And last, but hardly the least, I’m deeply indebted to Kathy Tyers and her Firebird Trilogy. Those three novels opened to me the world of contemporary Christian science fiction and fantasy. Her stories allowed me to see the genre beyond the stereotypical, hard-core allegory I had read up to that point. Without that trilogy, I probably wouldn’t be writing in this genre.
What advice would you share with an aspiring author?
Daily remember that writing is a privilege.
For when we create a story, we start with a blank page and an idea, and from this “nothingness” we create a miniature world. So by engaging in this form of creation, we imitate the God in whose image we are made. After all, the main thing we know about God in Genesis 1, in whose image we are made, is that He is a creator. Therefore, the very act of writing stories, no matter what happens to them, gives us insights to the character of God that many other people fail to understand.
I learned this during a particularly rough time about a year before I was finally contracted. Writing had become an arduous act of obedience. But when I remembered the privilege of writing, my joy was restored. Just the simple act of writing became significant and full of purpose. It no longer mattered if the writing was imperfect or if the story would be published or if it ever impacted another person or even if it changed me. That then freed me from perfectionism and the need to see results. I finally saw that writing itself was worthwhile activity, for it was an act of worship of the Creator, which of course is what I was ultimately created for.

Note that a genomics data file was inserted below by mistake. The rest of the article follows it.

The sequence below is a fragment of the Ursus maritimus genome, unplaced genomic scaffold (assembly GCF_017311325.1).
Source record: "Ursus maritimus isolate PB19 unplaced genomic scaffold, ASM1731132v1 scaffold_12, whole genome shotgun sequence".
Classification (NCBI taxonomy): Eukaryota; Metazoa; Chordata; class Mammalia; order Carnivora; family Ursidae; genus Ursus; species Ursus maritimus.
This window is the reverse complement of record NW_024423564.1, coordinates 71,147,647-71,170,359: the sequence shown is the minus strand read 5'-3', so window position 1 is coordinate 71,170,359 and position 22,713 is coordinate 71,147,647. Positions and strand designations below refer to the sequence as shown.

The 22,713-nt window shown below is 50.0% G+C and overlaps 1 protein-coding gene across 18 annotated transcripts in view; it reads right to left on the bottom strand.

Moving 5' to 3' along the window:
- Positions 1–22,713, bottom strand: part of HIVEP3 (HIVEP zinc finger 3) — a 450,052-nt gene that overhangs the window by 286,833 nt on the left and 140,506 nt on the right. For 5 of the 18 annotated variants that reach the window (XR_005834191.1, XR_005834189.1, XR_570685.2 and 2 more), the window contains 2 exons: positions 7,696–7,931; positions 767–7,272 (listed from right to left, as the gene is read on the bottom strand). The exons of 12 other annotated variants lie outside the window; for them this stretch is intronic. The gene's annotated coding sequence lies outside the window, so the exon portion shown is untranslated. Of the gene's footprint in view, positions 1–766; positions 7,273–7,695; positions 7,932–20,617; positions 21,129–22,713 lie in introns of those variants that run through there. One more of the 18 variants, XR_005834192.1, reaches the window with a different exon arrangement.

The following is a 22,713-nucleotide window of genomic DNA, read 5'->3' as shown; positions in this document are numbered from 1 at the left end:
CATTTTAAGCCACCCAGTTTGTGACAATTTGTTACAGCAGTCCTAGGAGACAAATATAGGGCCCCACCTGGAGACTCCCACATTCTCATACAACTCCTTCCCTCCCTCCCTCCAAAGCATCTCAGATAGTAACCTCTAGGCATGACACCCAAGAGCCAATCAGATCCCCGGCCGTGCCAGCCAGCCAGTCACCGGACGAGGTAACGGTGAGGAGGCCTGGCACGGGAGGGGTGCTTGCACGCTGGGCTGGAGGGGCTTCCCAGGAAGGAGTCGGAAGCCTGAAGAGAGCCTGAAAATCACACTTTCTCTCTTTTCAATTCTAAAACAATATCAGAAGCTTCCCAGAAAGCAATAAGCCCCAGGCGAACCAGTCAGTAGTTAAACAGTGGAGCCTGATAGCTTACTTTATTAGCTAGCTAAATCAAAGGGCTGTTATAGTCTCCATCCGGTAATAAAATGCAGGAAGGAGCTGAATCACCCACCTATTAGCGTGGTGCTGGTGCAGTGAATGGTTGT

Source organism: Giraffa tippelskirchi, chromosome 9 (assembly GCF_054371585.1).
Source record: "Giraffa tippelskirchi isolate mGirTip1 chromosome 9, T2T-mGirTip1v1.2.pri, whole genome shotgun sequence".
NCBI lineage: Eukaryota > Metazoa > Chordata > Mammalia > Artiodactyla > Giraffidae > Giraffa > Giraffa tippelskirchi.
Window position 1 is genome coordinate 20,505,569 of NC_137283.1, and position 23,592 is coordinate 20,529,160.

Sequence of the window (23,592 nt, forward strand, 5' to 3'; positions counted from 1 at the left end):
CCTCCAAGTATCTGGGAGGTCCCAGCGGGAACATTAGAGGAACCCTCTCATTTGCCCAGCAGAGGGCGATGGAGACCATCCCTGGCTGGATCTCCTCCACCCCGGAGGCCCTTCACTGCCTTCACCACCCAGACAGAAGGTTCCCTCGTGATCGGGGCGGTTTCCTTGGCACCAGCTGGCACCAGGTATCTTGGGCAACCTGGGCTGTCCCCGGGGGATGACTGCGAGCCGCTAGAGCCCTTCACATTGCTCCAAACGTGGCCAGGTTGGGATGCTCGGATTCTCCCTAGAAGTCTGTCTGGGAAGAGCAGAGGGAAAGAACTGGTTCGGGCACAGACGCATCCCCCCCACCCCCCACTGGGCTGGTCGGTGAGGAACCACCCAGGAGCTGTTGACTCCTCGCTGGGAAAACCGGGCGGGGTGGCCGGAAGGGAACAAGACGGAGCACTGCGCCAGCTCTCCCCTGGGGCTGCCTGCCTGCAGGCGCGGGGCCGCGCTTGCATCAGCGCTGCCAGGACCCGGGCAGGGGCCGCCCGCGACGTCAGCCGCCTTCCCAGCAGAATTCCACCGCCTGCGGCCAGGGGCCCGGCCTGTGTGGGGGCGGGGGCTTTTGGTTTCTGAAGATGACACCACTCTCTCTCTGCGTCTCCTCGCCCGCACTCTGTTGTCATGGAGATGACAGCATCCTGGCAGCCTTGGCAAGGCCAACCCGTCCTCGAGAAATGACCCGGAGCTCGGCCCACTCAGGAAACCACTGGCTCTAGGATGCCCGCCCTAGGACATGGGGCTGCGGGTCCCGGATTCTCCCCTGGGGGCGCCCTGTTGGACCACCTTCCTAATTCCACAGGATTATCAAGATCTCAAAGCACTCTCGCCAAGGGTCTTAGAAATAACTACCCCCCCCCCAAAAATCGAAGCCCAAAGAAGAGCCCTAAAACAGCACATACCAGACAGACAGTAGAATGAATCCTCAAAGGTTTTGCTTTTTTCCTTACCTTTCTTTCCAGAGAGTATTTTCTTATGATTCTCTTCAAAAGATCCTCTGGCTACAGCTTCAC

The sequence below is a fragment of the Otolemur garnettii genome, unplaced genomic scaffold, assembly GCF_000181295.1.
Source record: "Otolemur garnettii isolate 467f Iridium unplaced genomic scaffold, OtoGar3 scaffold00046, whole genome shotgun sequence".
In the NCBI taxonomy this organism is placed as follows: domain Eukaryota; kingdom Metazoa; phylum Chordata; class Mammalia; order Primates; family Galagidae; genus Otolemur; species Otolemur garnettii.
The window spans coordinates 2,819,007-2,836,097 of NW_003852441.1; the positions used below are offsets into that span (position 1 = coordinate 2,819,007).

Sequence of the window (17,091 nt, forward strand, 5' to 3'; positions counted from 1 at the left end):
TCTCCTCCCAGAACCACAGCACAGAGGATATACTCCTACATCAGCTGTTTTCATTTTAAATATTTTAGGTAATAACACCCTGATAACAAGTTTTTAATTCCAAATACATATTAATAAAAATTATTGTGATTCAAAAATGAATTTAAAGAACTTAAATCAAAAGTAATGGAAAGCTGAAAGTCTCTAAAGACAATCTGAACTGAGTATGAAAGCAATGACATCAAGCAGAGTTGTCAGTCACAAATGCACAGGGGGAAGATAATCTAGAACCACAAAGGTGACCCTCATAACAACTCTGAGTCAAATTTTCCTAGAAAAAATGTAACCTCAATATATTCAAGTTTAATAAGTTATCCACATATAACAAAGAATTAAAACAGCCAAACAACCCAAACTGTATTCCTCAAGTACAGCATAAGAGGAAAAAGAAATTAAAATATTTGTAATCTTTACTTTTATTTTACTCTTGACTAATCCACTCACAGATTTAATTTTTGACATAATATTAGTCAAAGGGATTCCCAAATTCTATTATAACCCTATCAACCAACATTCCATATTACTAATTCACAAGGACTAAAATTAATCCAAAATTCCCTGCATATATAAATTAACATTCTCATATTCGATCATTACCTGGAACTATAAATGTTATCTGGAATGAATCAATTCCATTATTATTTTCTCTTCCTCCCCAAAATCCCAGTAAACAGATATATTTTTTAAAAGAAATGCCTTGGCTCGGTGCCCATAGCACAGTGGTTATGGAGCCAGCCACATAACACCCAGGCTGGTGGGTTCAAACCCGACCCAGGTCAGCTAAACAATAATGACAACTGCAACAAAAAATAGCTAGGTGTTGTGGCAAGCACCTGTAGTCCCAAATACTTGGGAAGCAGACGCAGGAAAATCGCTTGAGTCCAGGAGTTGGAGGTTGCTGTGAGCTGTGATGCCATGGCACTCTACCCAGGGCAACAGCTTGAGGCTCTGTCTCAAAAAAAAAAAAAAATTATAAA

I admit, this is still hard to remember sometimes. But when I take the time to remember, more joy than labor fills my writing time.
Do you have any go-to foods or beverages while writing?
I drink a lot of water while writing because it keeps me hydrated, which improves my focus and gives me a reason to get up and move around at regular intervals. I generally avoid food, but if I have to have a snack, I generally grab a handful of salted or raw almonds.
Since we're all about exploring new worlds here at Lands Uncharted, if you could choose one place to visit, real or fictional, where would you go?
That’s a tough one; there’s so many places I would love to go, both real and fictitious! Carlsbad Caverns, Canadian Rockies, Glacier National Park, Europe, New Zealand, Israel, Narnia, Hobbiton, Perelandria, Braide Wood (Sword of Lyric Series), Hesed House (Firebird), Er’Rets (Blood of Kings) . . . The list could go on and on. But if I had to pick one place today, outside of heaven, I would probably pick Beast’s Castle (from Disney’s Beauty & the Beast) with that fabulous library. Of course, that would require a very long visit fully explore!